World economy to rebound as US-China trade tensions cool: IMF

The world economy will grow by 3.3 percent in 2020, the IMF says

The global economy is set to snap back from its weakest year since the financial crisis as trade tensions between the U.S. and China have cooled and central banks around the world eased policy.

Global gross domestic product will grow by 3.3 percent in 2020, the International Monetary Fund said in its updated World Economic Outlook released Monday. The world economy grew at an estimated 2.9 percent pace in 2019.

"Market sentiment has been boosted by tentative signs that manufacturing activity and global trade are bottoming out, a broad-based shift toward accommodative monetary policy, intermittent favorable news on US-China trade negotiations, and diminished fears of a no-deal Brexit, leading to some retreat from the risk off environment that had set in at the time of the October WEO," the IMF said in its report.


Despite its positive outlook, the IMF lowered both its 2020 growth forecast by 0.1 percentage points and its 2021 outlook by 0.2 percentage points. The IMF sees global growth of 3.4 percent next year.

Shipping containers being loaded onto Xin Da Yang Zhou ship from Shanghai, China .

Earlier this month, President Trump and Chinese Vice Premier Liu He signed a phase one trade deal that de-escalated the nearly two-year-long trade war. The cooling of trade tensions is expected to serve as a tailwind for global trade growth, which the IMF says appears to be "bottoming out."

The IMF sees global trade growing 2.9 percent in 2020 and 3.7 percent in 2021. Trade frictions between the world's two largest economies caused global trade to slow to an estimated 1 percent growth last year.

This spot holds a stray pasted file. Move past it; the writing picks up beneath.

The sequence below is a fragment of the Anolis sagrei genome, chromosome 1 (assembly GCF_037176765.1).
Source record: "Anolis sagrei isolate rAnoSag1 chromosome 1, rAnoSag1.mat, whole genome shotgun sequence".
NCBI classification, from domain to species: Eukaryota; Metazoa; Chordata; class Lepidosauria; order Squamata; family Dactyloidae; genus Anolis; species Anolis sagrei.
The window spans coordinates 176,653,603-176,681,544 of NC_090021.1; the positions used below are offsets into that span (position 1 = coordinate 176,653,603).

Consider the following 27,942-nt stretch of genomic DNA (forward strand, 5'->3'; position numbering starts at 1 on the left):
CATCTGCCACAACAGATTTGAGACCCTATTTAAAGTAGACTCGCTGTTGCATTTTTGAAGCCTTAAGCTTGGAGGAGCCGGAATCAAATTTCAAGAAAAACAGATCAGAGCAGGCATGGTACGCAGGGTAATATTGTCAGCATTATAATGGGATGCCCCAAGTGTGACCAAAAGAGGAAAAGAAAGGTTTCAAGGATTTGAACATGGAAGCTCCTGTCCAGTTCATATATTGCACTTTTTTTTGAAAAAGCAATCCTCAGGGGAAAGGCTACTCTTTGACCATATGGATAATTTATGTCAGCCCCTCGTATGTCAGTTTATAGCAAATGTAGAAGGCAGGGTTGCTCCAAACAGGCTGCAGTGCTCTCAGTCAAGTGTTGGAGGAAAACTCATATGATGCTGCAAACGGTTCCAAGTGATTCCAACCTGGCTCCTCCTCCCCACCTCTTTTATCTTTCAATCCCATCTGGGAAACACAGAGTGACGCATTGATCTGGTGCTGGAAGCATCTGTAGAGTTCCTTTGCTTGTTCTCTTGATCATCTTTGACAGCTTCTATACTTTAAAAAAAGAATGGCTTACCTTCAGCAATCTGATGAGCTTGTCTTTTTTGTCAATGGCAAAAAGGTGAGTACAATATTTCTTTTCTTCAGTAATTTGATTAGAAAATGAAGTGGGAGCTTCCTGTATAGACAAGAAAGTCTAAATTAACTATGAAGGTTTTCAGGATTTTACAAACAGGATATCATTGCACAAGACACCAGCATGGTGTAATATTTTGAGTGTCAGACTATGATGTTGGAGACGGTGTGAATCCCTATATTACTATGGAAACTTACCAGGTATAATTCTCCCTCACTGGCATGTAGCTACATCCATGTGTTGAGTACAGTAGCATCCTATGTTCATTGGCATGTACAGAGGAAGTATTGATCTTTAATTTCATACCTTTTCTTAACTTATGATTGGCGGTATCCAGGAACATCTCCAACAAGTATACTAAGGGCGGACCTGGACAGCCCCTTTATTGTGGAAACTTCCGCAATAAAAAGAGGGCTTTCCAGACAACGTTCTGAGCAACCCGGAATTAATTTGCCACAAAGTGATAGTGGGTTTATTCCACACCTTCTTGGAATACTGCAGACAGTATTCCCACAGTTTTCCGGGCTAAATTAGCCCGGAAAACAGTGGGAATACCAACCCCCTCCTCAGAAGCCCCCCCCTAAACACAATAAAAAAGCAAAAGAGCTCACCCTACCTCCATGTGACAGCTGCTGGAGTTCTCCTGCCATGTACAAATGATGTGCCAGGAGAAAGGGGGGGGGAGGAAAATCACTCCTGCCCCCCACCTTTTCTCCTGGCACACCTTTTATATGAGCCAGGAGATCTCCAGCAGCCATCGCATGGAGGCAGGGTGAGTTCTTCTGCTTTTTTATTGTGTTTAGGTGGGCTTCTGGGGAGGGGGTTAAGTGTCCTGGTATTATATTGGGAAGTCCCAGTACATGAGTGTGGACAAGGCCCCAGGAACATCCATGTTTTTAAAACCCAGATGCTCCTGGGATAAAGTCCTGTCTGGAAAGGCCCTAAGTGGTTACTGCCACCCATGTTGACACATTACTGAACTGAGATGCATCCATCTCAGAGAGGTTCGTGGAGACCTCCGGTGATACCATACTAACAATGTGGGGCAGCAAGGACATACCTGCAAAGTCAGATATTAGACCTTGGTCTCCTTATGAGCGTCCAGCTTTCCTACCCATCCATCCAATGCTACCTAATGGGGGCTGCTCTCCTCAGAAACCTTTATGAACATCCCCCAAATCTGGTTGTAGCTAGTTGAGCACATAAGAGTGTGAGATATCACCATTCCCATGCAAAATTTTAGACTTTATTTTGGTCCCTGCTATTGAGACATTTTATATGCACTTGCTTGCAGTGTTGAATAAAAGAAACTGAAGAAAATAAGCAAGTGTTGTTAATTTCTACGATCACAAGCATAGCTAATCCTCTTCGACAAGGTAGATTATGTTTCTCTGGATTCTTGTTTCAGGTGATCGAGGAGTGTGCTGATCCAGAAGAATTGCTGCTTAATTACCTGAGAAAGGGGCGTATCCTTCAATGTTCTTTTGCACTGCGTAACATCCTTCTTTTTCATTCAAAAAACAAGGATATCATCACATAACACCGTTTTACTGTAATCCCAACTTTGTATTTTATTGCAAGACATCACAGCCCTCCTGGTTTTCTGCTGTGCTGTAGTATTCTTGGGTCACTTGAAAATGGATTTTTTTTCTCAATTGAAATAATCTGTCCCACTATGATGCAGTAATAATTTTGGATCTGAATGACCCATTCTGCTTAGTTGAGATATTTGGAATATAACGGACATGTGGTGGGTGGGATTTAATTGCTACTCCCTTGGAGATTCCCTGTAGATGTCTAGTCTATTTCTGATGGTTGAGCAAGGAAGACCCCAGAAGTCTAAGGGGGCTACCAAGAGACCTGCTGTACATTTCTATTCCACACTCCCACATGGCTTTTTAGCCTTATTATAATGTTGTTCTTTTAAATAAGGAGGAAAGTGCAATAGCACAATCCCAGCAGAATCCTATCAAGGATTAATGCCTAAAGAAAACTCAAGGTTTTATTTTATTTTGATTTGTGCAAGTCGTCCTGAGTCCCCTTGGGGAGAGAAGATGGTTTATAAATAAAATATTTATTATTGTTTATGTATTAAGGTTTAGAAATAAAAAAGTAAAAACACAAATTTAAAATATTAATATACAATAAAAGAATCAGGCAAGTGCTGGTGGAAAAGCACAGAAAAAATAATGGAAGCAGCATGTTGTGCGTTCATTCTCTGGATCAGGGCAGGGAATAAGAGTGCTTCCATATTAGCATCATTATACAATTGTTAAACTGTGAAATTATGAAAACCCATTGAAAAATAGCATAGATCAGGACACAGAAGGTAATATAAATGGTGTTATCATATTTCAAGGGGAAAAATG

But the trade truce is only part of the story.

Central banks were aggressively easing policy in 2019, cutting rates 131 times, according to That's in addition to the Federal Reserve resuming the expansion of its balance sheet late last year.

"The early signs of stabilization reinforced financial market sentiment already shored up by central bank rate cuts," the IMF said.

The Davos Congress Centre, center, is prepared for the World Economic Forum in Davos, Switzerland, Sunday. (AP Photo/Markus Schreiber)

Still, the IMF expects the U.S. economy to slow over the next few years. GDP growth will slow from an estimated 2.3 in 2019 to 2 percent this year and 1.7 percent in 2021 amid a "return to a neutral fiscal stance and anticipated waning support from further loosening of financial conditions," the IMF said.

As for China, an aging population and rising debt levels will cause gross domestic product growth to slow from an estimated 6.1 percent last year to 6 percent in 2020 and 5.8 percent in 2021, the IMF said.

With the world's two largest economies slowing, the IMF says that slack will be picked up by strength in Europe and emerging markets.

The IMF warns that downside risks "remain prominent" with rising geopolitical tensions between the U.S. and Iran, intensifying social unrest, further trade friction and economic discord all acting as headwinds.


"A materialization of these risks could lead to rapidly deteriorating sentiment, causing global growth to fall below the projected baseline," the IMF said.